A Member of Parliament (MP) from the National Democratic Congress (NDC), Francis-Xavier Sosu, has introduced a private member’s bill in the Ghanaian Parliament seeking to amend the Labour Act of 2003 (Act 651).
The proposed amendment, known as the Labour (Amendment) Bill, 2023, aims to extend maternity leave from the current three months to four months.
Additionally, it suggests an extra two weeks of maternity leave for women who undergo a caesarean section (CS), experience stillbirth(s), or give birth to multiple babies.
The bill also introduces paid paternity leave for men, advocating for a minimum of seven days and a maximum of four weeks, with an additional two weeks in cases of caesarean sections, stillbirth(s), or multiple deliveries of a spouse.
This legislative proposal, titled “parental leave for all,” is designed to provide new mothers with more time for childbirth, exclusive breastfeeding, newborn care, bonding, and postpartum recovery before they return to the workforce.
It also aims to enable men to support their wives and share domestic responsibilities with new mothers.
Mr. Sosu, the sponsor of the bill and an MP representing Madina, expressed the importance of extending maternity leave to support exclusive breastfeeding and maternal recovery.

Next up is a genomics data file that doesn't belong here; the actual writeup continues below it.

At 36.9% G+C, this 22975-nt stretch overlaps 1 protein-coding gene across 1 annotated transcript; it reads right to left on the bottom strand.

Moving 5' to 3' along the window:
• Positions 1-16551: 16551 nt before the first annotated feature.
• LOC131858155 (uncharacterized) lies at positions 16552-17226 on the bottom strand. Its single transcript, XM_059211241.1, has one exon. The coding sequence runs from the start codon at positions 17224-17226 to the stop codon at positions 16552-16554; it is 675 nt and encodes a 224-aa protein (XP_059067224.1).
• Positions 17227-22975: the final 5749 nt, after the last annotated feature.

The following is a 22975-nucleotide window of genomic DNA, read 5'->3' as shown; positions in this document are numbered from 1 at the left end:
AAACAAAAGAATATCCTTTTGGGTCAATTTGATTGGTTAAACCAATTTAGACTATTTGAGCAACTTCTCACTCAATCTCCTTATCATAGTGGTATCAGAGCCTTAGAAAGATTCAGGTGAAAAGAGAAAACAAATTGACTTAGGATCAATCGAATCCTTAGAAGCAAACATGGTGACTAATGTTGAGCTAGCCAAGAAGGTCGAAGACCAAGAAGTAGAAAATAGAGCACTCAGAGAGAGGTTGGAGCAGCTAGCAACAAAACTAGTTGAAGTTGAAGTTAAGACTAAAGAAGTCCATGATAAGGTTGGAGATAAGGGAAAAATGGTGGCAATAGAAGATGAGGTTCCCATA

He also noted the existing maternal mortality rate in Ghana and the significance of enhancing maternity leave to improve the well-being of women.
In an interview with the Daily Graphic, Mr. Sosu explained that the bill addresses the absence of specific provisions in Ghana’s labour laws to support women experiencing pregnancy or baby loss.
He emphasized the need for compassionate support during these vulnerable times and touched on the debate surrounding a woman’s entitlement to maternity leave in cases of stillbirth or baby loss.
Mr. Sosu highlighted the World Health Organization’s (WHO) recommendation to extend maternity leave to six months, allowing for exclusive breastfeeding, a notion supported by the Ghana Medical Association.
He emphasized the importance of maternity leave in providing new mothers with the time to give birth, recover, care for their babies, and bond with them.
The bill also addresses the situation of women who sadly lose their babies during pregnancy or delivery, an area where current law remains silent.
This has sparked debates about the fundamental purpose of maternity leave, questioning whether it is exclusively tied to the presence of a living baby or simply the act of childbirth.
In addition to maternity leave, the bill underscores the significance of paternity leave for fathers, allowing them the opportunity to bond with their newborns.
It references a study showing that many countries worldwide offer statutory paid paternity leave and emphasizes the importance of enabling both parents to welcome and bond with their new family members.
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